Written as a family drama and caring little about touching on true events, its fictional protagonist is Sawyer (Nathan Gamble), a quiet, shy young boy who one day finds the dolphin washed up on a beach. He grows attached to Winter, and regularly visits the marine hospital where Dr Clay Haskett (Harry Connick Jr) and his team are tending to her. Winter's tail is soon amputated, leading to Sawyer to seek the help of Dr Cameron McCarthy (Morgan Freeman) to give her a prosthetic replacement.
One of the main problems is that there is a ridiculous amount of filler which contributes to a slow, plodding pace. Much of it comes from unfunny and blunt 'comedy', from a protracted scene where Sawyer and Clay's similarly-aged daughter Hazel (Cozi Zuehlsdorff) goof around with a toy helicopter to a recurring joke with an intimidating stalker-ish pelican - which isn't amusing the first time, let alone the third or fourth. Then there are the numerous times when attempts are made to create a convincing bond between Sawyer and Winter. Gamble rarely looks comfortable as the boy, compounded by the downright poor writing.
Even if you take away these scenes, there is little emotional payoff to speak of. Throughout, the film tries to tug at your heartstrings, starting by emphasising Winter's unfortunate plight and culminating in a happy, rousing finale. But the scenes are so clichéd and the leading kid duo are at times insufferable that they rarely if ever work.
A minor subplot involving Sawyer's cousin Kyle (Austin Stowell) is only ever-so-slightly less intolerable. At the start, he leaves to join the army, but comes back worse for wear and has to deal with his own disability. Naturally, the film is not shy to shove the parallels between Kyle and Winter right into the audience's face. Speaking more literally, the 3D adds absolutely nothing to the experience, only used for a few pointless so-called money shots.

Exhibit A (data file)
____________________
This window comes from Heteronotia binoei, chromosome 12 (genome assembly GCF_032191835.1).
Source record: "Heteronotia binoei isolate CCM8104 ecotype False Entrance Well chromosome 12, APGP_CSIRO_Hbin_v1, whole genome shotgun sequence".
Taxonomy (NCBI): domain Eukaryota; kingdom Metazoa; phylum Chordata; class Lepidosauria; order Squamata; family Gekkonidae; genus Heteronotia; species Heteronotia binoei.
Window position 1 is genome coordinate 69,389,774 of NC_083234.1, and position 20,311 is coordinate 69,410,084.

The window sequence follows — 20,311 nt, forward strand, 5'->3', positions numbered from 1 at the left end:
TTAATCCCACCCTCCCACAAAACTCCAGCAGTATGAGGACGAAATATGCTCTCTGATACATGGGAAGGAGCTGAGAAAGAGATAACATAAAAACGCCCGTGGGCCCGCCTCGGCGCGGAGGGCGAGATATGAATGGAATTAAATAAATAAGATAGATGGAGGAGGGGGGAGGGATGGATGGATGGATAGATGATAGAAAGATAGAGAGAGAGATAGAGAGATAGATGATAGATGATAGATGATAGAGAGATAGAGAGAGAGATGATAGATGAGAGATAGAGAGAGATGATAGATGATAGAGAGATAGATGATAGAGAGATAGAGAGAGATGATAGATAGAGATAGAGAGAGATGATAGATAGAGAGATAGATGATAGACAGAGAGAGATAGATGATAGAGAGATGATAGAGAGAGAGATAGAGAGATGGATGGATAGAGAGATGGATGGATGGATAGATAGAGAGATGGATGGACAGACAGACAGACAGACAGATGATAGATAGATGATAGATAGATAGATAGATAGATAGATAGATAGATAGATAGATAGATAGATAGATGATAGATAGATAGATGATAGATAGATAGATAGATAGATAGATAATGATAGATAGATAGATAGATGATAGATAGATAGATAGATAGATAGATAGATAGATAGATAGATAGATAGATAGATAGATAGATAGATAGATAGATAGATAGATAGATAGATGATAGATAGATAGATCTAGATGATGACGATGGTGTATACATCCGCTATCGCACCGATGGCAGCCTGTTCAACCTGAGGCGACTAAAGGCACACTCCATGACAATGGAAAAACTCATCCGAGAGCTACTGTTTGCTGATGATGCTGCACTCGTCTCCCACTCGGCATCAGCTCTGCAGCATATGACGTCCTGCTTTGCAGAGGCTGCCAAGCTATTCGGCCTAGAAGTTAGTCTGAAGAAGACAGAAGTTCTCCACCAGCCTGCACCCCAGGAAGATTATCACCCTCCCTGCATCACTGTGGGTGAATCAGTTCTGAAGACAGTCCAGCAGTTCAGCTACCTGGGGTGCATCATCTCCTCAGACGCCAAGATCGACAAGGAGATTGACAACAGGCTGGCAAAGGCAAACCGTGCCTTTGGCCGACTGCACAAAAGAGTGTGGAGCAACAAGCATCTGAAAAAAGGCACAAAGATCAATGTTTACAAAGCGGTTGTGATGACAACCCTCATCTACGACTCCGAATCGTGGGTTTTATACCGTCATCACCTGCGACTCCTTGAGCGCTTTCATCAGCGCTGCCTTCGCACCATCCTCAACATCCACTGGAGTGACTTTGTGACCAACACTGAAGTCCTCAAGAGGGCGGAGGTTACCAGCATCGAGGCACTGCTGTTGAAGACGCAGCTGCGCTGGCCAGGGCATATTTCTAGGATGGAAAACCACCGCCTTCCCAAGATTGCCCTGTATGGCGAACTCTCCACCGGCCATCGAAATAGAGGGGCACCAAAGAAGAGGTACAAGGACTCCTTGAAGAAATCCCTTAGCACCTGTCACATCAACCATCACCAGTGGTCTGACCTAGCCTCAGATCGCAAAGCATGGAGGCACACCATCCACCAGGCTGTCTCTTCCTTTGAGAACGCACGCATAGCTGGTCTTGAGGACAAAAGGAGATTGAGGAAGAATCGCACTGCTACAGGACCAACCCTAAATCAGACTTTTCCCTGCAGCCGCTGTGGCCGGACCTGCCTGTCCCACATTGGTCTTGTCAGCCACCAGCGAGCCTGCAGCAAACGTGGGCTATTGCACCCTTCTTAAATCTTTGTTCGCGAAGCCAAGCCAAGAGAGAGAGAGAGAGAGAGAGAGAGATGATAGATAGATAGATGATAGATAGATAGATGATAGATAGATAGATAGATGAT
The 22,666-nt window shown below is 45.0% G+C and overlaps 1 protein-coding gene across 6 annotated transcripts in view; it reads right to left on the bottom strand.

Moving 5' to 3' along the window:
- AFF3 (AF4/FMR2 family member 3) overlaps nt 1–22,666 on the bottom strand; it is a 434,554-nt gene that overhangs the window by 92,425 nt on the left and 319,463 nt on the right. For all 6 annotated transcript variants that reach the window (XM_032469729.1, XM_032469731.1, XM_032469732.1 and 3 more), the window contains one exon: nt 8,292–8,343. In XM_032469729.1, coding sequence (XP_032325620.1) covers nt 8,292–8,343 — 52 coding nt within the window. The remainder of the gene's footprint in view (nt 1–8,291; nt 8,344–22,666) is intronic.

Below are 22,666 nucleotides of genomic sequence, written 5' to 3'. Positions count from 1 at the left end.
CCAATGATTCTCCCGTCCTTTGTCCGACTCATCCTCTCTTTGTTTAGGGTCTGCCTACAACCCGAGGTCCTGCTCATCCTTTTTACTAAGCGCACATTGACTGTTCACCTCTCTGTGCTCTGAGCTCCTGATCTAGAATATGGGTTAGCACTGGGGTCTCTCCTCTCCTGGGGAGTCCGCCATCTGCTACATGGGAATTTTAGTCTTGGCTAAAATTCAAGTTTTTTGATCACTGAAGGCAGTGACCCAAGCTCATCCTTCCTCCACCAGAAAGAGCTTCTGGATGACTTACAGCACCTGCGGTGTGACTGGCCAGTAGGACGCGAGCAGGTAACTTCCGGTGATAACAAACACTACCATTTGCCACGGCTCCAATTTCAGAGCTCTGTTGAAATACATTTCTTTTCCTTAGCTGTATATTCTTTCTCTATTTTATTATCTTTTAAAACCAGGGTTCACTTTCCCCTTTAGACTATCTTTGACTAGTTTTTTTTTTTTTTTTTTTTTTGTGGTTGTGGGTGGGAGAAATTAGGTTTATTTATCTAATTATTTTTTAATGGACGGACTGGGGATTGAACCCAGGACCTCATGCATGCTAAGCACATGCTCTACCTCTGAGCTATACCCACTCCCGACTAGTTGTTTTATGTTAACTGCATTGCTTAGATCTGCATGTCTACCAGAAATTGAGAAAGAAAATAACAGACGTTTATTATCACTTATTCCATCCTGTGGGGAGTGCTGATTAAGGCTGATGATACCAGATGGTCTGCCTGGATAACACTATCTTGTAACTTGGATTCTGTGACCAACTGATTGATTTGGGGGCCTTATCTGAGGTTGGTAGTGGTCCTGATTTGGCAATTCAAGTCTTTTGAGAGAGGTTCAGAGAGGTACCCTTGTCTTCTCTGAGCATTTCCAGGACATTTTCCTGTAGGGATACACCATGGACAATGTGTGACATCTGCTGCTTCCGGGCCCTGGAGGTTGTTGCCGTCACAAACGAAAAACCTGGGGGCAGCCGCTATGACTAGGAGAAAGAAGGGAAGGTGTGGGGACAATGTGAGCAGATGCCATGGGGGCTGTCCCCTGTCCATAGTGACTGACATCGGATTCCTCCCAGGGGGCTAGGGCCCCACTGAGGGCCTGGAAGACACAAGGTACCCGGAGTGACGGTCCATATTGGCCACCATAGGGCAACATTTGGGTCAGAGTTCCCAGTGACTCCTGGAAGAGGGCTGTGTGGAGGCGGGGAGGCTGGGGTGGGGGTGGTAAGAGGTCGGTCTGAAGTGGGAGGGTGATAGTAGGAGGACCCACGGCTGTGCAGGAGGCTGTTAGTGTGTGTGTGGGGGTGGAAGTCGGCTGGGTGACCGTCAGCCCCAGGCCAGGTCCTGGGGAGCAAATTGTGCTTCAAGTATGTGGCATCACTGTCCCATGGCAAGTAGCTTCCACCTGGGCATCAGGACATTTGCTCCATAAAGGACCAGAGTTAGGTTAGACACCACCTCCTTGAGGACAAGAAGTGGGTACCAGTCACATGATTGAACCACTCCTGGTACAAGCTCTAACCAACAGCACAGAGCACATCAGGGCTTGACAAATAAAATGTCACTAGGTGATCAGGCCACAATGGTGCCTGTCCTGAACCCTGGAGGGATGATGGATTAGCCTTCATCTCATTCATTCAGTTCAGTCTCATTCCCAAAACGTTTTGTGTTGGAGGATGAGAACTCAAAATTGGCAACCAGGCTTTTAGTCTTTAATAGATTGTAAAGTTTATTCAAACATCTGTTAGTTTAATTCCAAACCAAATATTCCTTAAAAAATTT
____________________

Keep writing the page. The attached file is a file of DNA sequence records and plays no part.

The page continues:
Out of the senior stars, Connick Jr probably comes off best. He is helped by the fact that Clay isn't subject to terrible humour nor is he portrayed as a caricature, and his problems he has to contend with regarding the dire financial situation of the marine hospital, though mostly underplayed, make his character somewhat sympathetic. In addition, Freeman's presence is welcome if wasted, but it's not until the halfway point - such is the dull, turtle-like speed at which the events unfold - when he has his first scene.
But the tiny number of positives is quickly forgotten when we get a good look at actual scenes of Winter right at the end. The brief glimpse of the real story is far more inspirational and affecting than everything that preceded it combined. And that's perhaps the most egregious disappointment about Dolphin Tale, that it did not come anywhere near to doing the subject matter justice.